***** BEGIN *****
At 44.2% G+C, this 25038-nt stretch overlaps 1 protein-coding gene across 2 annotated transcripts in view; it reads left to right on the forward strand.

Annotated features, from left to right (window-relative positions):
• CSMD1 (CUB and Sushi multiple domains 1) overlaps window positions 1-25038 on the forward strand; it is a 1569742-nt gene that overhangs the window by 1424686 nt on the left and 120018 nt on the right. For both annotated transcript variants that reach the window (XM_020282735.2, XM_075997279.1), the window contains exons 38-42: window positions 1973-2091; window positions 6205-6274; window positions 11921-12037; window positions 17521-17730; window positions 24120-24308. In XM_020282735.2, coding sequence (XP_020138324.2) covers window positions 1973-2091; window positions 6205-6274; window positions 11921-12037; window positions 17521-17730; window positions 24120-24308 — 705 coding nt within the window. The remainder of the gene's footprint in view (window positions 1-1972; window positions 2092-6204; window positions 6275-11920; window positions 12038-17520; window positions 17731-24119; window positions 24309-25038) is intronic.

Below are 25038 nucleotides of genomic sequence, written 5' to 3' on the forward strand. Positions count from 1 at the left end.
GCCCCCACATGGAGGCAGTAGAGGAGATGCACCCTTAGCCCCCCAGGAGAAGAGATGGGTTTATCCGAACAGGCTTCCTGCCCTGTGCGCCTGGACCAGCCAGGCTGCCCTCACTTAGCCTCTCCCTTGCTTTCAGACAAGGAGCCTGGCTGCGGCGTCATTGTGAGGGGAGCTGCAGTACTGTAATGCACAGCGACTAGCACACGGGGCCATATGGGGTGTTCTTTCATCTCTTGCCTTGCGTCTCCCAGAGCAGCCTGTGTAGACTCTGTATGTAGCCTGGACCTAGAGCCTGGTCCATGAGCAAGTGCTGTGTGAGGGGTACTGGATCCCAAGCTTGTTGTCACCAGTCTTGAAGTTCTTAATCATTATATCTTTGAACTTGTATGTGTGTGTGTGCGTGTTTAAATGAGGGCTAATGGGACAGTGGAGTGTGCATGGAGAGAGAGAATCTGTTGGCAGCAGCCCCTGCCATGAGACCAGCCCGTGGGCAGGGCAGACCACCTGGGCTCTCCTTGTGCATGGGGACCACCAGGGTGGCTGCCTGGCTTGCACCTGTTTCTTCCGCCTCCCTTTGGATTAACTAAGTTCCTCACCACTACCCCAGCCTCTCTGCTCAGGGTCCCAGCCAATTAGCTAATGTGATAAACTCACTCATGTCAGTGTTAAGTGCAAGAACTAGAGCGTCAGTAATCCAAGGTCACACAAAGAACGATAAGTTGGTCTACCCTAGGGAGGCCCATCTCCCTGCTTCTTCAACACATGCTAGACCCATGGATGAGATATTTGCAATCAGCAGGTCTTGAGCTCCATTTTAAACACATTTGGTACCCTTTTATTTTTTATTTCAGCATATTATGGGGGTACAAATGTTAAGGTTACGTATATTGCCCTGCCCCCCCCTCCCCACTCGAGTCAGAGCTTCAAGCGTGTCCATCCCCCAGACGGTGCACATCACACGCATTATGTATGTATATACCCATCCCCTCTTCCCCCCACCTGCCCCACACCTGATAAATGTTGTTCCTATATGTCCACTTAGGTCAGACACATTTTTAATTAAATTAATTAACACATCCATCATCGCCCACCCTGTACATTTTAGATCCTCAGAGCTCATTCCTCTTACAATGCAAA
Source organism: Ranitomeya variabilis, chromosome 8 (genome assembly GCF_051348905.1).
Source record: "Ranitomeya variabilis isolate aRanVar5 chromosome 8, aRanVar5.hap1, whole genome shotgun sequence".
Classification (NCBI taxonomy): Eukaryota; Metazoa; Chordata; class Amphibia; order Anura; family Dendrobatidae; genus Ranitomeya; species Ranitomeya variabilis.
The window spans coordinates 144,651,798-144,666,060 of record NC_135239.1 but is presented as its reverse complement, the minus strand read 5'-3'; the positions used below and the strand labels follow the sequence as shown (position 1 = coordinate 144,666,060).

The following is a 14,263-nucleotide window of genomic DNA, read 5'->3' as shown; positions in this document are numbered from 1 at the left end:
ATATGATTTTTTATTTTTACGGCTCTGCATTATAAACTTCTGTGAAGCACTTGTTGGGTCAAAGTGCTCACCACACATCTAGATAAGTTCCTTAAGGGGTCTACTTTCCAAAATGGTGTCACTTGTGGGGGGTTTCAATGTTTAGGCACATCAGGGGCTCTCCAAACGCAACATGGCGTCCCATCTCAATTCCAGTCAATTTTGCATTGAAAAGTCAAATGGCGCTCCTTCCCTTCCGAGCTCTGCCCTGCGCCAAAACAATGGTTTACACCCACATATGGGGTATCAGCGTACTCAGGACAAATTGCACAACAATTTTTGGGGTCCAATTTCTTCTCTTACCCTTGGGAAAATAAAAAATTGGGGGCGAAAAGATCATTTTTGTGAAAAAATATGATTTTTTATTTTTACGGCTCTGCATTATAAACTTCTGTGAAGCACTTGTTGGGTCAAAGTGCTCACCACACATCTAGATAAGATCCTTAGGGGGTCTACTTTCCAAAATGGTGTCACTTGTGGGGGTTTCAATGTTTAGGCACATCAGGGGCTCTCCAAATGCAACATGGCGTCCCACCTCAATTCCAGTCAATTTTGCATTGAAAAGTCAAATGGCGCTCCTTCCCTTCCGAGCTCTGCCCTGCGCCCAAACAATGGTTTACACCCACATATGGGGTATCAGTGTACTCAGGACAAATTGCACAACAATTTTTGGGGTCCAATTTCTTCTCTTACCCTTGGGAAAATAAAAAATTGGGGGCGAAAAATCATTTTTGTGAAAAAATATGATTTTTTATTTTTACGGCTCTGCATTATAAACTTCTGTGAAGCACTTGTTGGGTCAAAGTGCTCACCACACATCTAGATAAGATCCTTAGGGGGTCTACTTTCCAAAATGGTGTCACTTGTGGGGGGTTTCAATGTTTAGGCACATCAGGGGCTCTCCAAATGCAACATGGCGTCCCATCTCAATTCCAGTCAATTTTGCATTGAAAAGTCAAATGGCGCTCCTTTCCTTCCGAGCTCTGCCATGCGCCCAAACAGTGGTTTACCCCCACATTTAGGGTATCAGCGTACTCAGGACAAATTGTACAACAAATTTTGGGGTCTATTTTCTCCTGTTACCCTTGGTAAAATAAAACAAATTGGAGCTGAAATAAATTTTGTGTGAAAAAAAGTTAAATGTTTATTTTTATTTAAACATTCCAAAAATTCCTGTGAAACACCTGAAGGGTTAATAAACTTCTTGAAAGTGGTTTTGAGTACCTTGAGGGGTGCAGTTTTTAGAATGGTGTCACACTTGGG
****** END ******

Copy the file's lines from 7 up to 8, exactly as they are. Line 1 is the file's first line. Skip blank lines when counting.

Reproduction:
Source record: "Ranitomeya variabilis isolate aRanVar5 chromosome 8, aRanVar5.hap1, whole genome shotgun sequence".
Classification (NCBI taxonomy): Eukaryota; Metazoa; Chordata; class Amphibia; order Anura; family Dendrobatidae; genus Ranitomeya; species Ranitomeya variabilis.